A challenging side of human nature—we tend to distrust people from other groups. Because of this, diversity and social tension are often interlinked. We don’t need to hold hands and sing Kumbaya, but as American and European societies become increasingly diverse, we’ve got to learn to live with one another. How do we make that happen?
Practice, basically. Regularly interacting with different groups may feel uncomfortable at first, but eventually, we grow accustomed to the presence of others. With the right amount of exposure, our “us versus them” inclinations start to diminish.
The way we experience diversity is largely shaped by national and local housing policy. It’s been eye-opening to see how Dutch national policy and Amsterdam’s local approach to housing has influenced the ways that different groups interact in this city.
The central government in the Netherlands plays a huge role in regulating housing markets—it’s a level of involvement that would be unthinkable in the United States. Housing affordability and stability for low- and middle-income people is guaranteed by a robust set of national laws, and tenants enjoy strong protections from rent increases and evictions.
Some of the key elements of the national system: The Dutch government caps rents via a nationally-administered points system. The points that a specific unit receives are determined by things like size, the number of windows and bathrooms, and location, so it’s difficult for property owners to increase prices year over year. Properties with points under a certain threshold are considered “social housing,” and they are available only to low- and moderate-income individuals (and are made more affordable through government subsidies). Central government enforces strict quotas on the quantity of social housing in cities, and housing operators are subject to a level of scrutiny that surpasses anything I’m aware of in the United States.
Amsterdam builds on this foundation of affordable and stable housing with a remarkable dedication to mixed-income neighborhoods. The amount of social housing in Amsterdam is stunning—nearly 50% of the city’s housing stock falls into this category. While there are some pockets of concentrated wealth or poverty, most neighborhoods are extremely diverse. Throughout the city, affluent people, poor people, Dutch natives, Muslim immigrants, students, and the elderly all live alongside one another.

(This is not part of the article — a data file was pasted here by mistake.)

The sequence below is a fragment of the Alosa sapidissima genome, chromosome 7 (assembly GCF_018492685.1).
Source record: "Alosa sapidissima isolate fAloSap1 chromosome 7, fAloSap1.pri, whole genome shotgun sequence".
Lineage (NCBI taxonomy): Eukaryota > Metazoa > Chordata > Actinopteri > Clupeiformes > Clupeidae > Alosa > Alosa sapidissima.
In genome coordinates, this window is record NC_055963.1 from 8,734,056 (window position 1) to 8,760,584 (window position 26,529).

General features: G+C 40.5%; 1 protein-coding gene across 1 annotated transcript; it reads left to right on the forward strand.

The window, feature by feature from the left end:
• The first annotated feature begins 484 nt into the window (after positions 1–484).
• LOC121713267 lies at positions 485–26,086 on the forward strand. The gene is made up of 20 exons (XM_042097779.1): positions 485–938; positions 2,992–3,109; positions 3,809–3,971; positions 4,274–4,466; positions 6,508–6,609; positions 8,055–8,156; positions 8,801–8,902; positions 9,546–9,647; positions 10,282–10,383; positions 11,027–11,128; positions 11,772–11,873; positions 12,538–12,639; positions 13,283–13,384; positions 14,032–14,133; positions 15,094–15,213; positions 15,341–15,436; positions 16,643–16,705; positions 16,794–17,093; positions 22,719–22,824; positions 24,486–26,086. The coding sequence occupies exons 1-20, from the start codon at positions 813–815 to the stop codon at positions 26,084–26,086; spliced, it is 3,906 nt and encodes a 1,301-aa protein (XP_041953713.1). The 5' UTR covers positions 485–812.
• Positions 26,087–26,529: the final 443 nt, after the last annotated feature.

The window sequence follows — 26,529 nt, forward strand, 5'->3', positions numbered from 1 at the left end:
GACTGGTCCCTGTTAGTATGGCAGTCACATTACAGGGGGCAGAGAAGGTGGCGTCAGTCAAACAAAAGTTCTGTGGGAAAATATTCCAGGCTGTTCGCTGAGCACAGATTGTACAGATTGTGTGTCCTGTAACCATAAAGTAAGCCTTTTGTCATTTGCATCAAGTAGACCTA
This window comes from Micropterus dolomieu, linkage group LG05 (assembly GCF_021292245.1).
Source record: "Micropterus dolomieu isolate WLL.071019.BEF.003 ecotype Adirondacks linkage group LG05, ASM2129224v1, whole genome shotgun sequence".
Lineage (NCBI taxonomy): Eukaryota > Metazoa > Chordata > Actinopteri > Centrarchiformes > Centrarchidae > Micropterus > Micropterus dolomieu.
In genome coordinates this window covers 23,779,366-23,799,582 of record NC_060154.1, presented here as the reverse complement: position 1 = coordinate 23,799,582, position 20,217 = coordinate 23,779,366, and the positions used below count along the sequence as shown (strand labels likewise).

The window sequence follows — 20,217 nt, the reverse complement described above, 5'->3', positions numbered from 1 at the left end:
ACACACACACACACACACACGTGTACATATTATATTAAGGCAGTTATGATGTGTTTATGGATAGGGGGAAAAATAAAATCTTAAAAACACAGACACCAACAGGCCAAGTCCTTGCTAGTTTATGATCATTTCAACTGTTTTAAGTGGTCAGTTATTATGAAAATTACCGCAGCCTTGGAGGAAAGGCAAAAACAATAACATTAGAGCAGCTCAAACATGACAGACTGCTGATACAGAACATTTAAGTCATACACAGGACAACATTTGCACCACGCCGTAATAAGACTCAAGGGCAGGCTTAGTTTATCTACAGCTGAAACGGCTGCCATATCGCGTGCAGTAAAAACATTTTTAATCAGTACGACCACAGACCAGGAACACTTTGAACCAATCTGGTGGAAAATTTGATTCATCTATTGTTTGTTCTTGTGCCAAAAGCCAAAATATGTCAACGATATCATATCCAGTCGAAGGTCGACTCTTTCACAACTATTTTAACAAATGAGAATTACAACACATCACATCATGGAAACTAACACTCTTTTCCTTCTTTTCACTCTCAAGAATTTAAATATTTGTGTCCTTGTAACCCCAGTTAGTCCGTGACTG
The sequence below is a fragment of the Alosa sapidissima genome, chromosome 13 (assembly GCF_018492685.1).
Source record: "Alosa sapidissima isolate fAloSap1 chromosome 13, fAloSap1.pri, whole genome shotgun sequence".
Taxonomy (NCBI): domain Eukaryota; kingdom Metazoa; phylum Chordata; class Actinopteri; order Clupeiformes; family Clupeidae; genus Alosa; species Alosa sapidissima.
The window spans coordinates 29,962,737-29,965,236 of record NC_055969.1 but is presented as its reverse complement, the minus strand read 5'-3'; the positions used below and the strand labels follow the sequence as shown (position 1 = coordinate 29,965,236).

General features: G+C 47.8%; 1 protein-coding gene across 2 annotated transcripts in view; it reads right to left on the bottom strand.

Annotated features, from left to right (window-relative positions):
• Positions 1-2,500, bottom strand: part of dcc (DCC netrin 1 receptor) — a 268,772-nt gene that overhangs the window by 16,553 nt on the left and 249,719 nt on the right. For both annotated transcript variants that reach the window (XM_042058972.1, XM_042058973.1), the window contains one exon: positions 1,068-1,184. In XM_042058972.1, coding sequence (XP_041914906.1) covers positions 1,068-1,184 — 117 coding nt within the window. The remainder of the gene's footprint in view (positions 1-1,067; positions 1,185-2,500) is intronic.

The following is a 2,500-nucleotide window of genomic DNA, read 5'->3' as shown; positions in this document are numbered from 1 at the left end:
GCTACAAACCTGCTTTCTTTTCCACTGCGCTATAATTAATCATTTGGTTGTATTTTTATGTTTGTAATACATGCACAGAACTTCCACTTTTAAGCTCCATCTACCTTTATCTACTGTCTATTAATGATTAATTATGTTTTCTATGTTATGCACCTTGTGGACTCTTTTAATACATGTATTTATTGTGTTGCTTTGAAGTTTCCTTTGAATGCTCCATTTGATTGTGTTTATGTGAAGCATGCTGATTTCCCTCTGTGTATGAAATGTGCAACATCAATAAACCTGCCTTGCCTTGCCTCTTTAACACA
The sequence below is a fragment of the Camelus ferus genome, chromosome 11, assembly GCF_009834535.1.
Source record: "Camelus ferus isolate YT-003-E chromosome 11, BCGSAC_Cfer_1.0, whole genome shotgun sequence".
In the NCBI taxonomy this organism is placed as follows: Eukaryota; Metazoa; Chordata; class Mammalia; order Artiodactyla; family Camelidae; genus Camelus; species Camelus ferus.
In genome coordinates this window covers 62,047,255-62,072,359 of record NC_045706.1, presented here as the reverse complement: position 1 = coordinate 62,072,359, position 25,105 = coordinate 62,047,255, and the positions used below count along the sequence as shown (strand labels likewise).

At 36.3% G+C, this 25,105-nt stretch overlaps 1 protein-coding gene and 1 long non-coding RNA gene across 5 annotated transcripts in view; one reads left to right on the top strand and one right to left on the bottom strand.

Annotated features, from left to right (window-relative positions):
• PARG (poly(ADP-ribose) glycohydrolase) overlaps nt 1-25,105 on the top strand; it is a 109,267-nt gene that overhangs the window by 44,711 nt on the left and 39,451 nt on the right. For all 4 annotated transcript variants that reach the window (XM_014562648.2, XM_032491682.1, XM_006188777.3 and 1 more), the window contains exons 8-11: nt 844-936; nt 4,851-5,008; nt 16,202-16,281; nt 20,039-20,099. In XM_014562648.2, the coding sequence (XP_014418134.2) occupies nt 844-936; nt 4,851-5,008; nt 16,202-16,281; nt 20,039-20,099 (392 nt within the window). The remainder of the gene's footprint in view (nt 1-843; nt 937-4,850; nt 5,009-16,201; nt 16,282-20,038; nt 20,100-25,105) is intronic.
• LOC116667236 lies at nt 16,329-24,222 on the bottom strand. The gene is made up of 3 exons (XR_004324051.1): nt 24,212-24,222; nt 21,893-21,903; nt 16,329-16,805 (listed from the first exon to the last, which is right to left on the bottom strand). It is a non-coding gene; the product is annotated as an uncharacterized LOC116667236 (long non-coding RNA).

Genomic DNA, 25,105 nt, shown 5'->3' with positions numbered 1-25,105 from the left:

On the ground, you can feel the combined effects of these national and local policies. With so many different kinds of people around, there’s a richness to neighborhood life. This is enhanced by the way that neighborhoods and public spaces are designed. Despite the massive cultural differences between Dutch natives and Muslim immigrants, tension between the groups feels relatively low. People may not be close, but they are clearly accustomed to being around each other. And though many traditionally low-income neighborhoods are experiencing huge influxes of newcomers, the hostility that so often accompanies gentrification feels less pronounced. Perhaps because lower-income renters are so protected, they are less likely to see newcomers as a threat.
The system isn’t perfect. In Amsterdam, there’s a fairly acute middle-class housing crisis, as the non-social housing stock is relatively limited. People who make too much money to qualify for social housing but not enough to afford non-subsidized rents are often forced to live elsewhere in the region. And the mixed-income neighborhood approach hasn’t created a classless, post-racial utopia. But there does seem to be a comfort with coexistence that exceeds most of what I’ve seen in the United States.
What’s preventing the United States from guaranteeing greater housing affordability and stability to lower- and middle-income people, and what’s stopping our cities from demanding mixed-income neighborhoods? After all, the benefits of such an approach go far beyond greater social solidarity—creating mixed-income neighborhoods generates greater social mobility, reduces crime, and promotes better public health outcomes.
Two of the major culprits—timid and toothless regulations at both the national and local level, and a never-to-be-underestimated resistance toward creating greater housing density. Until we’re able to advocate for a stronger government role in housing markets and change attitudes about the socioeconomic composition of our neighborhoods, the segregation, inequality and social division that plagues American cities will continue.
Skeptical that a city can simultaneously ensure affordable housing, promote mixed-income neighborhoods, preside over a thriving economy, and remain a nice place to live? Maybe a trip to Amsterdam is in order.
Ross Tilchin is a visiting fellow at the Amsterdam Institute for Social Science Research and a member of the strategy team at the Amsterdam Economic Board. Before arriving in Amsterdam, Ross worked as a researcher at the Brookings Institution, a nonprofit research organization in Washington, D.C., where he specialized in urban economic development and a wide range of issues related to cities. You can read his previous blog here.